RIYADH (Reuters) – Women will hit the roads in Saudi Arabia on Sunday with the lifting of the latest global ban on female drivers, long considered an emblem of the repression of women in the conservative kingdom.
The measure, ordered last September by King Salman, is part of radical reforms driven by his powerful son Crown Prince Mohammed bin Salman, who seeks to transform the economy of the world's leading oil exporter and opens its cloistered society
"We are ready, and will totally change our lives," said Samira al-Ghamdi, a 47-year-old psychologist from Jeddah, one of the first Saudi women in receiving a driver's license.
The lifting of the ban, which for years has attracted international condemnation and comparisons with the Taliban regime in Afghanistan, has been well received by Western allies as evidence of a new progressive trend in Saudi Arabia.
But it has been accompanied by a harsh crackdown on dissent, even against some of the activists who previously campaigned against the ban. They will sit in jail while their companions take the road legally for the first time.
Saudi women with foreign licenses only started converting them earlier this month, so the number of new drivers is expected to remain low at the beginning. It will be some time before others who learn to drive in the new state schools are prepared for the road.
And some women still face resistance from conservative relatives. Many accustomed to using a private driver say they are reluctant to take the busy roads of the Muslim kingdom.
"I definitely would not like to drive," said Fayza al-Shammary, a 22-year-old saleswoman. "I like to be a princess with someone opening the door of the car and taking me anywhere".
Concerns that female drivers are abused in a country where strict segregation rules generally prevent women from interacting with unrelated men led to a new law last month with jail and heavy fines for badual harbadment .
The Ministry of the Interior plans to hire female traffic policemen for the first time, but it is not clear when they will be deployed.
The decision to lift the ban in the heavily controlled Muslim kingdom, where forbidden cinemas and concerts have also returned, is expected to boost the economy, with industries ranging from car sales to insurance for harvest the benefits. .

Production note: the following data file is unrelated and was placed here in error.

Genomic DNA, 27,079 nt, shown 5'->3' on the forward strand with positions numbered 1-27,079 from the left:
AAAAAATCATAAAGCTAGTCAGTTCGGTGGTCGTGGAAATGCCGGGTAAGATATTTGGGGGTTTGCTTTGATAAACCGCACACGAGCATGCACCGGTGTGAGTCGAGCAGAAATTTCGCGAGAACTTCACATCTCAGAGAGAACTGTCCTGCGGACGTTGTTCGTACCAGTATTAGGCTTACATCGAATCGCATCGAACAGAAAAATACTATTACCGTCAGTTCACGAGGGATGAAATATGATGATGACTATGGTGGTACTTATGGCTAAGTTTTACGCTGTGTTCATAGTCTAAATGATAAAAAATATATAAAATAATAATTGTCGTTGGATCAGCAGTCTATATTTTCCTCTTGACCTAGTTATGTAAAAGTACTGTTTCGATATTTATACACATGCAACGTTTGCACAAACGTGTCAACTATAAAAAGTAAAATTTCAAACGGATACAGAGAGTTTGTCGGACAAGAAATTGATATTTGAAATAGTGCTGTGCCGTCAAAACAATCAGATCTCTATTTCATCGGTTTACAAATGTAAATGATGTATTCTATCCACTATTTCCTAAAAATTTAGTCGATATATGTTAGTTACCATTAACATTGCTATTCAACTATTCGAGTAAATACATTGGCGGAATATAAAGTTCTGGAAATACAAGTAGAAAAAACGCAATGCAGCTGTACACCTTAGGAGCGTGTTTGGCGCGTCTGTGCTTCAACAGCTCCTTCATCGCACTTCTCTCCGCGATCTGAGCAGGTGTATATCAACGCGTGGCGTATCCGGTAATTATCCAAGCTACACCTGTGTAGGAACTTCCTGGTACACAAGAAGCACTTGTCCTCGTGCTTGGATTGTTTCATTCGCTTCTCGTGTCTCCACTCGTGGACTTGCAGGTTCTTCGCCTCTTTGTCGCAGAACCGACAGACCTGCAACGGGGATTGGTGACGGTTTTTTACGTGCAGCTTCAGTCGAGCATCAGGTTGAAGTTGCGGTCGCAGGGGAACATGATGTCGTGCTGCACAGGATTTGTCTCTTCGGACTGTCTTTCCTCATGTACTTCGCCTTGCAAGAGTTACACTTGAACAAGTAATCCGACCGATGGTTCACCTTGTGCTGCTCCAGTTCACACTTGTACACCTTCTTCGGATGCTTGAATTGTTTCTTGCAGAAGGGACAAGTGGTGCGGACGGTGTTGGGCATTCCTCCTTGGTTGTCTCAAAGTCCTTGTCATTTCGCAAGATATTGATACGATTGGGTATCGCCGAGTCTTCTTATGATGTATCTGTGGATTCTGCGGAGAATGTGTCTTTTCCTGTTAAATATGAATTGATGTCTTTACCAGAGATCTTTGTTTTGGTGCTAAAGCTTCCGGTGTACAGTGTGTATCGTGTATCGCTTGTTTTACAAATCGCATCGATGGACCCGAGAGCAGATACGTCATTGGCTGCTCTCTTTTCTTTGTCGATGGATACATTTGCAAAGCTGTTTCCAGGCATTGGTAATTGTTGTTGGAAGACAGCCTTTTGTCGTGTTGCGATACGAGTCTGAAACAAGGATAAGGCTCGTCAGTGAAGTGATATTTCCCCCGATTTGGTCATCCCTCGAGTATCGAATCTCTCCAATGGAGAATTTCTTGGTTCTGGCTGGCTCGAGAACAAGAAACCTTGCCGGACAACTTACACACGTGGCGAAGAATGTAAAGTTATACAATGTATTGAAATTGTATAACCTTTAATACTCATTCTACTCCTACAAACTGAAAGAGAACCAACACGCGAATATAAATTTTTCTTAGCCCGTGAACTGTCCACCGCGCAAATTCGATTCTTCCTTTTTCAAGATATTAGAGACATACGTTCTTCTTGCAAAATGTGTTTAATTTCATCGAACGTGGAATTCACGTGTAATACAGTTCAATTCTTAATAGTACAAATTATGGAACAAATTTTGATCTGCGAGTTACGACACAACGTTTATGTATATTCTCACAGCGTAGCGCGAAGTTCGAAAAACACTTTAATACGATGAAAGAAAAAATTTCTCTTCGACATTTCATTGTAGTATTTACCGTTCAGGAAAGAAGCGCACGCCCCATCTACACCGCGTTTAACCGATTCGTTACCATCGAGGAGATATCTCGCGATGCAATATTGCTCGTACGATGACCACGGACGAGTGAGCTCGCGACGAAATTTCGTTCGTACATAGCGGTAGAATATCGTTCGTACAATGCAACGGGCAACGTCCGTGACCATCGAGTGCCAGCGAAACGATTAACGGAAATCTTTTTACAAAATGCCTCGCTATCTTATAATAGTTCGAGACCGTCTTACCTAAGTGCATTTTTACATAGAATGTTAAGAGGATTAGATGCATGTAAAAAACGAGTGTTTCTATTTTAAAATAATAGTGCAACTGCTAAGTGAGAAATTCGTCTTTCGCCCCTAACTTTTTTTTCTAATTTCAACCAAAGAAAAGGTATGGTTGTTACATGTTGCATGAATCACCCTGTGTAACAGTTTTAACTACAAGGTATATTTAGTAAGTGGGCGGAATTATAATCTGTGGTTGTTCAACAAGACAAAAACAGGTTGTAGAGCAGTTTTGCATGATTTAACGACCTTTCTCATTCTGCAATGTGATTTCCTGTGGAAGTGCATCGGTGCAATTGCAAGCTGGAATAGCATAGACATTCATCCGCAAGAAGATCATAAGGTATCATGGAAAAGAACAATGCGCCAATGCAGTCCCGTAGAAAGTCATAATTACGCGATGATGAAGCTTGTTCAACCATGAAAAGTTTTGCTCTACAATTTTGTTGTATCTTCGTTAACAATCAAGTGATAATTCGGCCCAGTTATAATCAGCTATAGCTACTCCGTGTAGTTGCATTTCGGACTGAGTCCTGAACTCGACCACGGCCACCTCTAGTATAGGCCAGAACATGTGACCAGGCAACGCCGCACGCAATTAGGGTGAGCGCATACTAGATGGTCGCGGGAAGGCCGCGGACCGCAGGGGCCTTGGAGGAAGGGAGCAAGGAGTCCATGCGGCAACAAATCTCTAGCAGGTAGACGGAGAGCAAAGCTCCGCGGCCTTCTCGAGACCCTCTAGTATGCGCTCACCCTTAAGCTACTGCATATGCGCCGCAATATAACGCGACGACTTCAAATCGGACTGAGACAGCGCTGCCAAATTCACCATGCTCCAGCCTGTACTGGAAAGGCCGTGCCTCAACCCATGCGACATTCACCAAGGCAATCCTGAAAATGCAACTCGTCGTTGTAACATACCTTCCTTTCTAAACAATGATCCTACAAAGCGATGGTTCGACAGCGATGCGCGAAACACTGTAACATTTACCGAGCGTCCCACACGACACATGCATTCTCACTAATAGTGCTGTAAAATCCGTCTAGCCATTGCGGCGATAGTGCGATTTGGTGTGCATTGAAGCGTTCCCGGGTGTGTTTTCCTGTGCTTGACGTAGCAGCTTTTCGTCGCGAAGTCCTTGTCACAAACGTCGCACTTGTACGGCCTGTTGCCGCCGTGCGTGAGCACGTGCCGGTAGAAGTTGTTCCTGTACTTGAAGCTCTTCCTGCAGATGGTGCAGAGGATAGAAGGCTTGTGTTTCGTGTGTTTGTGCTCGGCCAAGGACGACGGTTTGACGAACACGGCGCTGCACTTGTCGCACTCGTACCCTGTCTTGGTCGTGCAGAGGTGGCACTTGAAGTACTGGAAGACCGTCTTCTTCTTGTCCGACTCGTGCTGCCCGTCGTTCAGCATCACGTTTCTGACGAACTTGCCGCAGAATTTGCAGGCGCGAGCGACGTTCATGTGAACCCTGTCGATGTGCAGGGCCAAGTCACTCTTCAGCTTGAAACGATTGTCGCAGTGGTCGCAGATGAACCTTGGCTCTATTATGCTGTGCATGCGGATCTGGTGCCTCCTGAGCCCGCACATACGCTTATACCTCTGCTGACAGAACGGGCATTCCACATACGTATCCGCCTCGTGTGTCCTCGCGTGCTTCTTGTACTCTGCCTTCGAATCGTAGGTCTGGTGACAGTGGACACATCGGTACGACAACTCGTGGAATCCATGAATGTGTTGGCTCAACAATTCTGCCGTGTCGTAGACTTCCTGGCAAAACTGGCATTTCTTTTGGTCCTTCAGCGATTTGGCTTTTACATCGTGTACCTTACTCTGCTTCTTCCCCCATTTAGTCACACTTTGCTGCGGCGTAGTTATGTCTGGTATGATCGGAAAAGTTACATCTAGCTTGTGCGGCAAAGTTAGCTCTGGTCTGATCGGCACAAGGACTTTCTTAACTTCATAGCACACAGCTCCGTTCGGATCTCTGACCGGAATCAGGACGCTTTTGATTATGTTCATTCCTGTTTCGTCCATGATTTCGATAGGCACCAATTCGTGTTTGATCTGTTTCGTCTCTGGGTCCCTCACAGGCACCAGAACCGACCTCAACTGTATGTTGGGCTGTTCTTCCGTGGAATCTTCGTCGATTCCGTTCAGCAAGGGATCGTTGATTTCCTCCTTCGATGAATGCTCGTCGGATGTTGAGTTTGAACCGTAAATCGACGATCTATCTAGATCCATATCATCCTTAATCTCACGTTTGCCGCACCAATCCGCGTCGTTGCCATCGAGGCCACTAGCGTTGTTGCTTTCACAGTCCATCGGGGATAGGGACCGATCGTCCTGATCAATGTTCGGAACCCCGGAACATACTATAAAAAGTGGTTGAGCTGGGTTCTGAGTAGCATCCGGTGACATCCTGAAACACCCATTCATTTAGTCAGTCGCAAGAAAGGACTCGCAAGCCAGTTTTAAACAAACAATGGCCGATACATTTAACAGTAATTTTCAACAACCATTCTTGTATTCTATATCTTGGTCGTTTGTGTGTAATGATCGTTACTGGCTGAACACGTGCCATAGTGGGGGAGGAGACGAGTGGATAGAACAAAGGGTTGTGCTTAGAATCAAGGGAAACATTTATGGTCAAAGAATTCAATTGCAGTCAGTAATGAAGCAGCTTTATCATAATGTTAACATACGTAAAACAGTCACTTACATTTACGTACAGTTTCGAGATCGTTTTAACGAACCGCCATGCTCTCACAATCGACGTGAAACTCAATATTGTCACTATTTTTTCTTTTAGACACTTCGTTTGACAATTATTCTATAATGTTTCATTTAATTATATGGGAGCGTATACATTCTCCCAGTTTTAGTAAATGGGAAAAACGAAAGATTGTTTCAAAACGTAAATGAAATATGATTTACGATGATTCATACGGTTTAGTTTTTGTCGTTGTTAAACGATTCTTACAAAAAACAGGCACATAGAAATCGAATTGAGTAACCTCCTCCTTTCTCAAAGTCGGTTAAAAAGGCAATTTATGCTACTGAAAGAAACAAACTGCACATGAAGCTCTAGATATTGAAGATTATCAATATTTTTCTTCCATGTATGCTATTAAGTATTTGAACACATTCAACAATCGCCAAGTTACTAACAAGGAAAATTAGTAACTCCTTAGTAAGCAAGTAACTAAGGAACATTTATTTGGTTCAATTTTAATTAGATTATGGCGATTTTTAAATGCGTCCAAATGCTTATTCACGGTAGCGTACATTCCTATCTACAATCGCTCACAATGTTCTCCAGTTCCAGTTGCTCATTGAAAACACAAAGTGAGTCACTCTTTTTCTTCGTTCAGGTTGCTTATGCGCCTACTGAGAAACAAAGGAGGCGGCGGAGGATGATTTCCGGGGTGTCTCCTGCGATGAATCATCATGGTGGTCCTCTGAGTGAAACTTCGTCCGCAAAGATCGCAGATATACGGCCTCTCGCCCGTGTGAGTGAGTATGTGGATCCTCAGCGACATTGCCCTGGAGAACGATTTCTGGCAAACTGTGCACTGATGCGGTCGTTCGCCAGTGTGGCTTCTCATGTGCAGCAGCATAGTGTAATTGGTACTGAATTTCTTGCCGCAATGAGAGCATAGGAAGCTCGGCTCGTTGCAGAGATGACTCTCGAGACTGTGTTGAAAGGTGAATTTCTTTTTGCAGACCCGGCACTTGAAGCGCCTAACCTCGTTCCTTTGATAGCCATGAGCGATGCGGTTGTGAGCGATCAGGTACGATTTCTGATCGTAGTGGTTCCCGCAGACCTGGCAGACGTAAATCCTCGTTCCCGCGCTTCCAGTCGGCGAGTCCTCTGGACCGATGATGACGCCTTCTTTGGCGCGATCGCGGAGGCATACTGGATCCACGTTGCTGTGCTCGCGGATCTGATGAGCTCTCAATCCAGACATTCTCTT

It should also encourage more women to enter the workforce and increase productivity, albeit modestly at first.
Automotive companies have seized the moment with theatrical announcements that mark the end of the ban, and private parking garages designated as "ladies" areas with pink signage.
Social networks also celebrate with tweets like #You_Will_Drive_and_the_People_Are_With_You. Some reactions have been more mocking or have expressed concern about social impacts.
Much of the kingdom's largely young population supports Prince Mohammed's reforms, but many Saudis fear that their speed may provoke a backlash from religious conservatives once considered dominant.
Activists and diplomats have speculated that the arrest of more than a dozen women's rights advocates in the past month was aimed at appeasing conservative elements or sending a message to activists not to put too much pressure on demands .
The modernization efforts of the crown prince have won praise at home and abroad, but also sparked concern with an anti-corruption purge last year, when dozens of royals and high-ranking businessmen were arrested at the Ritz Hotel. Carlton in Riyadh. Most were released after reaching agreements with the government.
Even with the end of the driving ban, Saudi Arabia remains one of the most restrictive countries for women, who need the permission of male guardians by legal mandate for important decisions, such as travel abroad and marriage.
Activists have already begun campaigning to end the guardianship system, which has been slowly disappearing over the years. Prince Mohammed said in an interview earlier this year that he believes men and women are equal.
But veteran Saudi activist Hala Aldosari says that women remain second-clbad citizens and criticized the Crown Prince's "fragmentary approach" for serving the interests of the elite at the expense of women from more restrictive families.
"Worst of all, it will be if these small-scale reforms and the silencing of feminists hold back the momentum to pressure the Saudi regime to make more significant changes," he wrote in a US newspaper this week. UU
Additional reports by Marwa Rashad, Sarah Dadouch and Reuters TV; Ros Russell edition